The word on the street is that any Casanova worth his sea salt eats at least fifty conch pistols a day; that gooey part of the conch’s anatomy that looks like a worm and is eaten raw. Full of protein, iron and calcium, the gastropod’s slimy private parts are the big draw at Da Conch Shack in Blue Hills where couples on a babymoon vacation skillfully down a few of the translucent strands. A few steps from the barefoot casual tables, Zab-Zab, the resident conch expert and father of eight, delicately removes the pistols from their pink shells and if you ask him nicely, he’ll pose for a photo as he explains how the islands natural fertility drug increases the odds of a bigger brood. Wash it down with a Turk’s Head beer, conch fritters and stay awhile for a platter of conch fritters, views of the passing pelicans and a shot of the local Bamberra rum.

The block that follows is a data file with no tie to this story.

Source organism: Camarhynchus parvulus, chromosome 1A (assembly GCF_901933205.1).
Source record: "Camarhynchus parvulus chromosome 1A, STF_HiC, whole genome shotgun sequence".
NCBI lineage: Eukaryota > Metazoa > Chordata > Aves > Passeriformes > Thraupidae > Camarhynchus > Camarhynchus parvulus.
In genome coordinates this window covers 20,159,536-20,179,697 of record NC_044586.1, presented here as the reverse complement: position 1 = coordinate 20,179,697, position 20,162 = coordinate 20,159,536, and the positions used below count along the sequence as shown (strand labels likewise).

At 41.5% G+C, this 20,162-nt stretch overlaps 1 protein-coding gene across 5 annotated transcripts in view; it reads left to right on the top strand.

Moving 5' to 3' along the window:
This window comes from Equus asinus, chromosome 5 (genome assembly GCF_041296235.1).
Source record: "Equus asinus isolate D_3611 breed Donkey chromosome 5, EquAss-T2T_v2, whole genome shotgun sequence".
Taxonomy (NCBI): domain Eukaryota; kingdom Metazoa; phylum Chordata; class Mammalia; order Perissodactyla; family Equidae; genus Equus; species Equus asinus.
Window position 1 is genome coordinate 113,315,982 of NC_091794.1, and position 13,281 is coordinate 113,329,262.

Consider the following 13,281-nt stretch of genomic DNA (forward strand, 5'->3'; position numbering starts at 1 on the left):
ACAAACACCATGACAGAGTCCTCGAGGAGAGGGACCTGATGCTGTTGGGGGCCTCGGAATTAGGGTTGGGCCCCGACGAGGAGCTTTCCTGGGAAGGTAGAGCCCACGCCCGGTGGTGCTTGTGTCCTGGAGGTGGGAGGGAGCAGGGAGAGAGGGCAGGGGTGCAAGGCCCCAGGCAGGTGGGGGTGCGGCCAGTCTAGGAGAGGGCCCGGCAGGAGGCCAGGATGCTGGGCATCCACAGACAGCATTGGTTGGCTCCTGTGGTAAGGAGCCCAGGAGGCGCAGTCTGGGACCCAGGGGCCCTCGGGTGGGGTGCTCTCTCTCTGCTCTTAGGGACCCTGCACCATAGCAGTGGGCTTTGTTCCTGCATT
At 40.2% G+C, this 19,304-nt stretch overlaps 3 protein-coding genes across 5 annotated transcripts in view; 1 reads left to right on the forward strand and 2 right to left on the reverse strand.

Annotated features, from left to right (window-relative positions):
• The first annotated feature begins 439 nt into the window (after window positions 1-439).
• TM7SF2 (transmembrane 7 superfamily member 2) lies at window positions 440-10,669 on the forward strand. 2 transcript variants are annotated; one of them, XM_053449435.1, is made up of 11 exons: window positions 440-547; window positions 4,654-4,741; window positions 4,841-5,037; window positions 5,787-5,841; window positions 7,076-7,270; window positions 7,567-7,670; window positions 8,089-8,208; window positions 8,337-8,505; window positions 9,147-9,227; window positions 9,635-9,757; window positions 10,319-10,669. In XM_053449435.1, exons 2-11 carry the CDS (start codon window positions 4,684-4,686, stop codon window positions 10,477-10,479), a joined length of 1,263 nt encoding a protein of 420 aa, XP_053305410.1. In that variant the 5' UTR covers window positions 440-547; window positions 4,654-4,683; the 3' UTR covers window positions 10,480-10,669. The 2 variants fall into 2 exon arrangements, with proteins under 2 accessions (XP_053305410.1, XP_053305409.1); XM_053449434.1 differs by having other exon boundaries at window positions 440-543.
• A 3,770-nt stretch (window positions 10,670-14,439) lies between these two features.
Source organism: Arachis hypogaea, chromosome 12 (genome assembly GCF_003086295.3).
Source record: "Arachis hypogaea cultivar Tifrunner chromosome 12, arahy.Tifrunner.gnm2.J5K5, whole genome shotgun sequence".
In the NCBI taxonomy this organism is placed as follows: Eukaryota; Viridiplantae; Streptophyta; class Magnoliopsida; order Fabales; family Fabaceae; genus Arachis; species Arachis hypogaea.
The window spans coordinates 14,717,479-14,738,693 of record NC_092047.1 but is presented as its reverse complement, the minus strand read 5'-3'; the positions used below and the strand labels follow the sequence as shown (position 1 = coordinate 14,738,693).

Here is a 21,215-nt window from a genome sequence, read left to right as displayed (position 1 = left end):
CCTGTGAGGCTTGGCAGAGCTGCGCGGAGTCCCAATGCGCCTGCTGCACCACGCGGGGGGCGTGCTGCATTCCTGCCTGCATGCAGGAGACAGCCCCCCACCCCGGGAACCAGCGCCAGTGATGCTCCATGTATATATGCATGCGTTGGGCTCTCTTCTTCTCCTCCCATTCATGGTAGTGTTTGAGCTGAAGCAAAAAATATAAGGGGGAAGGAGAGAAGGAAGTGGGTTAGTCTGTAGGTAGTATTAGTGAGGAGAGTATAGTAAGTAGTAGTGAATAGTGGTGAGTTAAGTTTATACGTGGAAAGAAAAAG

Arrive in style
For priority service upon arrival, expedited departure and lounge amenities while you wait for take-off, VIP Flyers Club is the regal way to start a vacation. Greeters meet arriving travelers for fast tracking through customs and immigration and provide departure priority assistance through security and to the relaxing lounge with Wi-Fi, snacks and views of the planes on the tarmac.

Getting there
American Airlines flies twice daily from Miami, Delta offers Thursday, Friday and Saturday service from Atlanta and Saturday flights from Boston and New York and JetBlue flies every day from New York (JFK) and Fort Lauderdale and Saturday from Boston.

Save the date
Now in its twentieth year, St. Patrick’s Day Pub Crawl starts at the Tiki Hut in Provo on March 17. Also in Provo, go fly a kite on April 17 at the Kite Flying Competition on Lower Bight Road. Sailors and wannabees head to South Caicos for the Big South Regatta on May 27-28 and for conch-philes who plan ahead, the November Conch Festival in Blue Hills celebrates the crustacean with tastings, shell blowing and an all -day beach party.